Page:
Once one has the normalized blade $\hat B$, one can construct the versor $R = \exp(-\hat B \theta/2)$. The minus sign is conventional in clifford algebra, to correspond to counterclockwise rotation. This is different from how quaternions usually do.

The versor $R$ is then used to construct a rotation map $\underline R$ that takes in any vector $a$ and produces its rotated counterpart:

$$\underline R(a) = Ra R^{\dagger} = e^{-\hat B \theta/2} a e^{\hat B \theta/2}$$

The quantity $\hat B$ obeys $\hat B^2 = -1$, and so this generates the trigonometric functions through power series, just as in quaternions.

The products here are the geometric product of clifford algebra. This can be computed in terms of basis vectors like so: for any $i, j = 1, 2, \ldots, N$, set $e_i e_i = +1$, and when $i \neq j$, $e_i e_j = - e_i e_j$.

For instance, say that $R$ takes the form $\alpha - \beta e_{12}$ and $a = a^1 e_1 + a^2 e_2$. The computation would then look like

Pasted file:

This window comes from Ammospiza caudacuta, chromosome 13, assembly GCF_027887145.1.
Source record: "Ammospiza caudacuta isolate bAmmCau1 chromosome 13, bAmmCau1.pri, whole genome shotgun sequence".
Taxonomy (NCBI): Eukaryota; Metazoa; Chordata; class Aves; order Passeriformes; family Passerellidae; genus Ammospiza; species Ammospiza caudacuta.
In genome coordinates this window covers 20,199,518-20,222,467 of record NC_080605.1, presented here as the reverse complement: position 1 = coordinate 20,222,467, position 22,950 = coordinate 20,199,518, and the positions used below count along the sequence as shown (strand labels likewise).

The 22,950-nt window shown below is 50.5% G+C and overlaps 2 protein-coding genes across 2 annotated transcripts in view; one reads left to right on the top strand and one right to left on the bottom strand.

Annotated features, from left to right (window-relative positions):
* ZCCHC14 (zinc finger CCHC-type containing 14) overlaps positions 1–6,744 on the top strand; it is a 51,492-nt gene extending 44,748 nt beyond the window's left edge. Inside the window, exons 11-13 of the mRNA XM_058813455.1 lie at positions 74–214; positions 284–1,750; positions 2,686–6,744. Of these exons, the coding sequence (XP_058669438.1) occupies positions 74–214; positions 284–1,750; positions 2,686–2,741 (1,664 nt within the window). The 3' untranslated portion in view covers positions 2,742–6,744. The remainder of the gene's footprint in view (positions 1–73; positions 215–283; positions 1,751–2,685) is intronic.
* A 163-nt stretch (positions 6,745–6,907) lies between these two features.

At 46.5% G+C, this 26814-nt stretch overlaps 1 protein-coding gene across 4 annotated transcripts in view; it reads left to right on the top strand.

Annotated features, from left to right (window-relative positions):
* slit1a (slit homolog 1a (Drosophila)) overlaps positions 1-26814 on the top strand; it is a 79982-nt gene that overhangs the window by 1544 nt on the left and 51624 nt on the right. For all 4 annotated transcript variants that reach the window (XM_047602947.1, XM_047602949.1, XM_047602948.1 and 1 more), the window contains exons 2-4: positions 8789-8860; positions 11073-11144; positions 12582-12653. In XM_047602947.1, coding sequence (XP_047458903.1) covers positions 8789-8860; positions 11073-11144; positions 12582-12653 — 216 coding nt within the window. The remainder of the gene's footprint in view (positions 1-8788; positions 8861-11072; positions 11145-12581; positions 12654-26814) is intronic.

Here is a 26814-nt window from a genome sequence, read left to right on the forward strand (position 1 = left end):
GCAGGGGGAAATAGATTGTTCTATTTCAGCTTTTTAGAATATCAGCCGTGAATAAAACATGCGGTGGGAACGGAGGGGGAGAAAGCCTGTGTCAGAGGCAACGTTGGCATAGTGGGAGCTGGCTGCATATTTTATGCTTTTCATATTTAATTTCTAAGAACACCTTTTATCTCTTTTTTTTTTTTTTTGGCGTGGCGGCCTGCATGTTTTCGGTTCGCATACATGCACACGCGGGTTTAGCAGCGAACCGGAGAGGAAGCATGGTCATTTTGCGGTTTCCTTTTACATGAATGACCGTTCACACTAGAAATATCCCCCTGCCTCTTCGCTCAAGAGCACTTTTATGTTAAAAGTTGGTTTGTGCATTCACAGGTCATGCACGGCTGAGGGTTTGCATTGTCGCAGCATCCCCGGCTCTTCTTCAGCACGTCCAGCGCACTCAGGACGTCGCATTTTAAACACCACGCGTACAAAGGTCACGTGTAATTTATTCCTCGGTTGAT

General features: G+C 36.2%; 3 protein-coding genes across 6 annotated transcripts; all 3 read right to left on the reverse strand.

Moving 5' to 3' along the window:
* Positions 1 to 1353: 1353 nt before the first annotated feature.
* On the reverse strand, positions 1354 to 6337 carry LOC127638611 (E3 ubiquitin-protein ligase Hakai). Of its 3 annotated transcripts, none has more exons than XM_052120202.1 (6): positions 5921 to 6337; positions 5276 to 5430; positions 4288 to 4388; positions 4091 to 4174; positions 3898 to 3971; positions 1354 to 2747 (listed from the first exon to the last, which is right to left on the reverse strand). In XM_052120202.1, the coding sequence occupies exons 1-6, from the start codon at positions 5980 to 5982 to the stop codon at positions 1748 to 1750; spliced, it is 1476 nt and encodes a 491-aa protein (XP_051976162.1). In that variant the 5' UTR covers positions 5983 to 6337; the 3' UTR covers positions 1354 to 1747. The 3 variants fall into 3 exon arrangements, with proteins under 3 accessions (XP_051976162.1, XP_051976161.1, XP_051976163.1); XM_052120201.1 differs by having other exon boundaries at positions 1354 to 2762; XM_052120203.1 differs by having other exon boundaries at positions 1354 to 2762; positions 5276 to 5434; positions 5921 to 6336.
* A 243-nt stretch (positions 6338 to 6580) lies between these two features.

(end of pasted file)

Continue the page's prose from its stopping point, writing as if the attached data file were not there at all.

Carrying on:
$$\begin{align*}\underline R(a) &= (\alpha - \beta e_1 e_2)(a^1 e_1 + a^2 e_2)(\alpha + \beta e_1 e_2) \\ &= (\alpha a - \beta a^1 e_1 e_2 e_1 - \beta a^2 e_1 e_2 e_2)(\alpha + \beta e_1 e_2) \\ &= (\alpha a + \beta a^1 e_2 - \beta a^2 e_1) (\alpha + \beta e_1 e_2) \\ &= \ldots \end{align*}$$

(I won't finish this calculation; I just hoped to illustrate how geometric products are computed.)

This is the most direct rotation that connects the two directions. There could be other, subsequent rotations that rotate other vectors orthogonal to these while leaving these two intact, so there are several rotation maps that map these vectors as you specified.

Once you have the rotation map $\underline R$, you can extract the matrix components by plugging in basis vectors and taking dot products. $\underline R_{12} = e_1 \cdot \underline R(e_2)$, for instance. But if you actually go to all the trouble to write something that can compute this rotation in terms of clifford algebra, it makes one wonder why you would even bother with a matrix. There is simply no need.